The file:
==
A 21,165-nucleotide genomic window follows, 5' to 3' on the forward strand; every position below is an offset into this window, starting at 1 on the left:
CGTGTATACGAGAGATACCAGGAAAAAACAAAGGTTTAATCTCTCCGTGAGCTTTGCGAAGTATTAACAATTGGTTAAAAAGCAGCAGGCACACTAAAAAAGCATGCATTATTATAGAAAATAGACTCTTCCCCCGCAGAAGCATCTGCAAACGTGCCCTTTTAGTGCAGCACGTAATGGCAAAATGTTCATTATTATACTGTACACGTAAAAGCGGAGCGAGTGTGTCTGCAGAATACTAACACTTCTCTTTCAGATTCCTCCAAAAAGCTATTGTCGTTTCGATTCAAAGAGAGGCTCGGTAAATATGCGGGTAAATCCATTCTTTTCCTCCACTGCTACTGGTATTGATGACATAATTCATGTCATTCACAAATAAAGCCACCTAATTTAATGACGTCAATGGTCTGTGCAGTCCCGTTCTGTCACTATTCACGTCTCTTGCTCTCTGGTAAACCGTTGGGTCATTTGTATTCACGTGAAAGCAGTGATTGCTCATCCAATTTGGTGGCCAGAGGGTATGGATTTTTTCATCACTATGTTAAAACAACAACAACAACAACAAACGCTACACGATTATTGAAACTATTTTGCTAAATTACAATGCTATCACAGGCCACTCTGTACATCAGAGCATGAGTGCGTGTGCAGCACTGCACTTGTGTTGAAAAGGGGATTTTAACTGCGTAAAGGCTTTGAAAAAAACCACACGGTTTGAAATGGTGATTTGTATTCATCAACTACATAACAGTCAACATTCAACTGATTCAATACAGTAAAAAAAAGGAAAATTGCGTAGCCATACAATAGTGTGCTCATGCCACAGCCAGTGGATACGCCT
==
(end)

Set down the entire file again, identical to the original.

A 21,165-nucleotide genomic window follows, 5' to 3' on the forward strand; every position below is an offset into this window, starting at 1 on the left:
CGTGTATACGAGAGATACCAGGAAAAAACAAAGGTTTAATCTCTCCGTGAGCTTTGCGAAGTATTAACAATTGGTTAAAAAGCAGCAGGCACACTAAAAAAGCATGCATTATTATAGAAAATAGACTCTTCCCCCGCAGAAGCATCTGCAAACGTGCCCTTTTAGTGCAGCACGTAATGGCAAAATGTTCATTATTATACTGTACACGTAAAAGCGGAGCGAGTGTGTCTGCAGAATACTAACACTTCTCTTTCAGATTCCTCCAAAAAGCTATTGTCGTTTCGATTCAAAGAGAGGCTCGGTAAATATGCGGGTAAATCCATTCTTTTCCTCCACTGCTACTGGTATTGATGACATAATTCATGTCATTCACAAATAAAGCCACCTAATTTAATGACGTCAATGGTCTGTGCAGTCCCGTTCTGTCACTATTCACGTCTCTTGCTCTCTGGTAAACCGTTGGGTCATTTGTATTCACGTGAAAGCAGTGATTGCTCATCCAATTTGGTGGCCAGAGGGTATGGATTTTTTCATCACTATGTTAAAACAACAACAACAACAACAAACGCTACACGATTATTGAAACTATTTTGCTAAATTACAATGCTATCACAGGCCACTCTGTACATCAGAGCATGAGTGCGTGTGCAGCACTGCACTTGTGTTGAAAAGGGGATTTTAACTGCGTAAAGGCTTTGAAAAAAACCACACGGTTTGAAATGGTGATTTGTATTCATCAACTACATAACAGTCAACATTCAACTGATTCAATACAGTAAAAAAAAGGAAAATTGCGTAGCCATACAATAGTGTGCTCATGCCACAGCCAGTGGATACGCCT